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Cop Turned Oklahoma Lawmaker Puts “Little Man Syndrome” on Full Display…

Ever since Oklahoma voters overwhelmingly passed State Questions 780 and 781 — two public referendums that altered the thresholds for certain non-violent felonies and misdemeanors to address Oklahoma's world-class incarceration rate – right-wing lawmakers who get hard-ons whenever they hear the COPS theme song have been trying their hardest to overturn the laws.

Although their early efforts failed, these authoritarian lawmakers finally achieved some success last year when they passed a law reintroducing mandatory jail time for certain drug offenses.

Now, fresh off the heels of that regressive and very draconian success story, they’re pushing to make another big change to the people’s law.

Earlier this week, the House passed a bill that would reclassify any theft over $500 from a misdemeanor to a felony. This goes against what the people wanted when they voted to raise that threshold to $1,000.

The bill was authored by State Representative John George.

A former cop who once led the Oklahoma City FOP, his authoritarian addiction to locking people up and subverting democracy is a direct result of the many years he’s spent suffering from Little Man Syndrome.

He's pictured below and to the far right:

Serious question: Why is it always the shortest, angriest guys who become asshole cops turned asshole lawmakers who want to subvert the will of the people?

Are they still mad about never getting to ride any of the roller coasters at Six Flags, or are they simply bitter about having to use a footstool when looking at ice cream at Braum’s?

Johnny’s a first-time caller and I’ll take my answer off the air.

KOKH Fox 25 caught up with Rep. George while he was helping the Keebler elves make cookies inside a tree stump at Will Rogers Park and asked him for his thoughts on the bill. He basically thinks voters are dumb and he knows better…

"I believe there were some things in 780 that I don't think a lot of people understood that we're making it pretty soft on crime," said State Representative John George, the bill's author.

I do actually agree with John that Oklahoma voters are pretty dumb and usually don’t know who or what they’re voting for, which is exactly how we end up with people like him serving in office.


The language of SQ 780 and 781 was pretty clear. And I’m pretty sure the reason it passed was less about voters being “soft on crime” and more about us wanting to reduce our state’s out-of-control incarceration rate, something John loves.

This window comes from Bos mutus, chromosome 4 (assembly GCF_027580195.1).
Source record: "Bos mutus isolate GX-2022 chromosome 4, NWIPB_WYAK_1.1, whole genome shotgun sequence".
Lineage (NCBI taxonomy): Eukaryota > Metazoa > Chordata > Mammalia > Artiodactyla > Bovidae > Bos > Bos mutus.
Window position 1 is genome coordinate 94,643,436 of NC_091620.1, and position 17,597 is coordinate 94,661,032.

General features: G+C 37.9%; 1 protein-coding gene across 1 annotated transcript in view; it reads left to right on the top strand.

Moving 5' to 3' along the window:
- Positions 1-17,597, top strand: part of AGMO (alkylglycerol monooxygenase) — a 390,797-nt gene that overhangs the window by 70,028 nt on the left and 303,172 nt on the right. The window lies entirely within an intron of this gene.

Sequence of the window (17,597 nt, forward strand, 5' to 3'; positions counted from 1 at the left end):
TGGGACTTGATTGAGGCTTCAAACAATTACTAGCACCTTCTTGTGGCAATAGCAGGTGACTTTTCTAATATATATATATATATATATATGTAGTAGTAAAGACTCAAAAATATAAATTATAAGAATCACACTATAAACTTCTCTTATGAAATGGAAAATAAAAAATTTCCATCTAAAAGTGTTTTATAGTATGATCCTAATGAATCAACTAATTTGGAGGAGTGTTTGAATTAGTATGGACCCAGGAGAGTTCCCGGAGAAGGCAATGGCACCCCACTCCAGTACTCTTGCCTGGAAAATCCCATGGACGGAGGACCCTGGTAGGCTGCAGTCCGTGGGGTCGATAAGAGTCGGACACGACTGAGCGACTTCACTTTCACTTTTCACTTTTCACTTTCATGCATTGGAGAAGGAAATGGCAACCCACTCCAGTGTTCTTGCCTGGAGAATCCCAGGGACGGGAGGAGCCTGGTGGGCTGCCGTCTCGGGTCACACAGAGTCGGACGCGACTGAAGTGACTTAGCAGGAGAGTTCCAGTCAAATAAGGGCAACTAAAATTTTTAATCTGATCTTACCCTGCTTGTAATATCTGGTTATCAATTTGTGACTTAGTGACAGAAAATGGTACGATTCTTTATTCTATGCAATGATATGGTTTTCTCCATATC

"If people need to be in prison, they need to be in prison, and I gladly pay my tax dollars for that. Our goal in government is to keep people safe and help provide a higher quality of life and if we have to put certain people in prison, we have to put them in prison," he said.

Once again, I don’t necessarily disagree with John’s initial point:

”If people need to be in prison, they need to be in prison.”

I guess the disagreement we have is on who exactly needs to be in prison! Like most Oklahomans who voted in 2016, I chose to increase the felony threshold for theft to $1,000 and would like to keep it there.

That being said, if lawmakers are going to subvert the will of the people, I think they should focus on quantity over quality. Whether the item you stole is $100, $1,000, or $10,000, the question of if you should go to jail or not should depend more on how often you steal than the dollar value of what you stole.

Then again, I don't have to climb a ladder to get into bed each night, so what do I know?

Anyway, I guess we shouldn’t be too surprised that short, conservative “rule of law” Republicans are once again going down this path to overturn the will of the people.

Whether they’re doing it through legislative means – or simply storming a Capitol to stop the certification of a federal election – they've never been big fans of that pesky thing we call “democracy,” and this is just more proof of it.

We’ll continue to monitor the legislation as angry little men push it through the high halls of state government.

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